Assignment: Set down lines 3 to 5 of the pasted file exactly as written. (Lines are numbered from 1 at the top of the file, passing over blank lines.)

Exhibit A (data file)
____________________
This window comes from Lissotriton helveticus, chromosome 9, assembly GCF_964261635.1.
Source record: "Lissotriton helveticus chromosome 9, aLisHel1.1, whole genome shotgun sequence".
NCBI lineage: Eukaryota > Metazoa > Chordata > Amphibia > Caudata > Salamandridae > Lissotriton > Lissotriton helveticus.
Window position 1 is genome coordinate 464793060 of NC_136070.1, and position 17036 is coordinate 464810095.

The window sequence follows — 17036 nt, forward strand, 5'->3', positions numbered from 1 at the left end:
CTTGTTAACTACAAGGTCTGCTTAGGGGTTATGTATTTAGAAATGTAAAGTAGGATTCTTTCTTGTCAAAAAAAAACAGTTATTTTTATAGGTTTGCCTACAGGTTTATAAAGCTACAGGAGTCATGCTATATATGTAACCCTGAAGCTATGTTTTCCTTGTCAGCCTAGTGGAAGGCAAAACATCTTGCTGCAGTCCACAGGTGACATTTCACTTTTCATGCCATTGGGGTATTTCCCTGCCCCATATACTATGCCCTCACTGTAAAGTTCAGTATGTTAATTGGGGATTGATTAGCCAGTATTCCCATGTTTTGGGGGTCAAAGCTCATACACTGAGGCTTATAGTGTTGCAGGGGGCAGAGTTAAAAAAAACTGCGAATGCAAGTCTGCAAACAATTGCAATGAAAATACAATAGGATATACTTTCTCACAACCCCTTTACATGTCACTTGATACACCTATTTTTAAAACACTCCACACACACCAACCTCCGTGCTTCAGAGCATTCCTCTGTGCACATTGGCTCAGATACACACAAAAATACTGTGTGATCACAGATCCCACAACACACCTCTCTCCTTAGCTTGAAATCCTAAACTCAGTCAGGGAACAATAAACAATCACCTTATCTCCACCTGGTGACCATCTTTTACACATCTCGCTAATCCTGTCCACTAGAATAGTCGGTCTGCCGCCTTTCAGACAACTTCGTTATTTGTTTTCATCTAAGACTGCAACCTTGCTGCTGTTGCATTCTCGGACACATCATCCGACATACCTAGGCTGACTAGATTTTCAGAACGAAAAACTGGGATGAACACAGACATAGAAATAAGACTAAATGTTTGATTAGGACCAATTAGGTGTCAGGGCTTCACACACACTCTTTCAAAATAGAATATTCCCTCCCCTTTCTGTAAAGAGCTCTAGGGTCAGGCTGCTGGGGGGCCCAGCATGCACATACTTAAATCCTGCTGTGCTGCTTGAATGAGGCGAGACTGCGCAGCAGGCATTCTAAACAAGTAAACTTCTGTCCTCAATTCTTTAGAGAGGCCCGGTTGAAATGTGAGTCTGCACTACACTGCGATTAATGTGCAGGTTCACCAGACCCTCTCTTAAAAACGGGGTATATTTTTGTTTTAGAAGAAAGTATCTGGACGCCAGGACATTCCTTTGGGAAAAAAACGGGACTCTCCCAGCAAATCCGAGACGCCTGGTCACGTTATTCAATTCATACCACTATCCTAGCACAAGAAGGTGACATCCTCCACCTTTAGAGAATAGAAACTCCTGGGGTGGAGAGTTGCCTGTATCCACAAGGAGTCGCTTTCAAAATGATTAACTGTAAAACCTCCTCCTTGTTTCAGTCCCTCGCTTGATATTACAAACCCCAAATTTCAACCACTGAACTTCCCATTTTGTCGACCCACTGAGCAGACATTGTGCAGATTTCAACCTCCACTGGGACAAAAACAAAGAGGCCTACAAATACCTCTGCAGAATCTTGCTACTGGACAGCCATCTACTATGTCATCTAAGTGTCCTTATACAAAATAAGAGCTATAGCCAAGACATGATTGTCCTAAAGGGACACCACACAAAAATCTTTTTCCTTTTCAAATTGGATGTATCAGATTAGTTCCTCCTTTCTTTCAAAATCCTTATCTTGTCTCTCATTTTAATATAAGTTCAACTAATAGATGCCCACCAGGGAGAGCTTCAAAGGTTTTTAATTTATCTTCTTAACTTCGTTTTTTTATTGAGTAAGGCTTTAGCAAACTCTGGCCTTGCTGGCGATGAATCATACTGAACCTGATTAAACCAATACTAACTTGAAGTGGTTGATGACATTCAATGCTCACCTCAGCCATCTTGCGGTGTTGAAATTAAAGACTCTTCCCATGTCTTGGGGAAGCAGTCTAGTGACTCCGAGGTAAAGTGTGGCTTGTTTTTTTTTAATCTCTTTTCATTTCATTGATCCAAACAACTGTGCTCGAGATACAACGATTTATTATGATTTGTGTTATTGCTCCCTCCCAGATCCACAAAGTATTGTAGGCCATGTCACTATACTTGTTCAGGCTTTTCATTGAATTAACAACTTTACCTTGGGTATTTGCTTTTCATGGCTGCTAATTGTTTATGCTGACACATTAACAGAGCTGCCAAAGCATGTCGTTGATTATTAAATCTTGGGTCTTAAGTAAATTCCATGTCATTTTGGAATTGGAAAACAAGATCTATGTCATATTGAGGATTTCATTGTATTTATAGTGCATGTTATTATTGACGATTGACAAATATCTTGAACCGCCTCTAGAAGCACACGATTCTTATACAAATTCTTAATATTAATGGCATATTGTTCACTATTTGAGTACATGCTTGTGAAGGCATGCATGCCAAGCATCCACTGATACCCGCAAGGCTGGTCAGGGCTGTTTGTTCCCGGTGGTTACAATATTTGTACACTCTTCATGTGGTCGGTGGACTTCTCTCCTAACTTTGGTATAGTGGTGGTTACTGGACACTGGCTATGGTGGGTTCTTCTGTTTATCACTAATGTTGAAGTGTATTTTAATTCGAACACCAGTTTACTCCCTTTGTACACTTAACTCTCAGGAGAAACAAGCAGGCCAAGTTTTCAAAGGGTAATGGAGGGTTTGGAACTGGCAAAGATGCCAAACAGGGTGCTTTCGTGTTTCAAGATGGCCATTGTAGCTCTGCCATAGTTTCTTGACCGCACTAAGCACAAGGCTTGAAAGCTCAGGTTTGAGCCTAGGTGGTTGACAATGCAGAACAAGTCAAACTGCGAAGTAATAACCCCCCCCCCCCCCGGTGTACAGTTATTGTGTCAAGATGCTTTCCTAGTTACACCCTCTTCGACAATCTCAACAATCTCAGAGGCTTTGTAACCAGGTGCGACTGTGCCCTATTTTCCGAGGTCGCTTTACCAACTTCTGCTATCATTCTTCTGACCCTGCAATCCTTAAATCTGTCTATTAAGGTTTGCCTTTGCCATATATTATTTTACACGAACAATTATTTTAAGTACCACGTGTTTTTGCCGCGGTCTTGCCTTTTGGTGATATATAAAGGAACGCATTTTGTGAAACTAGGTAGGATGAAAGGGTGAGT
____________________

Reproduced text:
NCBI lineage: Eukaryota > Metazoa > Chordata > Amphibia > Caudata > Salamandridae > Lissotriton > Lissotriton helveticus.
Window position 1 is genome coordinate 464793060 of NC_136070.1, and position 17036 is coordinate 464810095.

The window sequence follows — 17036 nt, forward strand, 5'->3', positions numbered from 1 at the left end: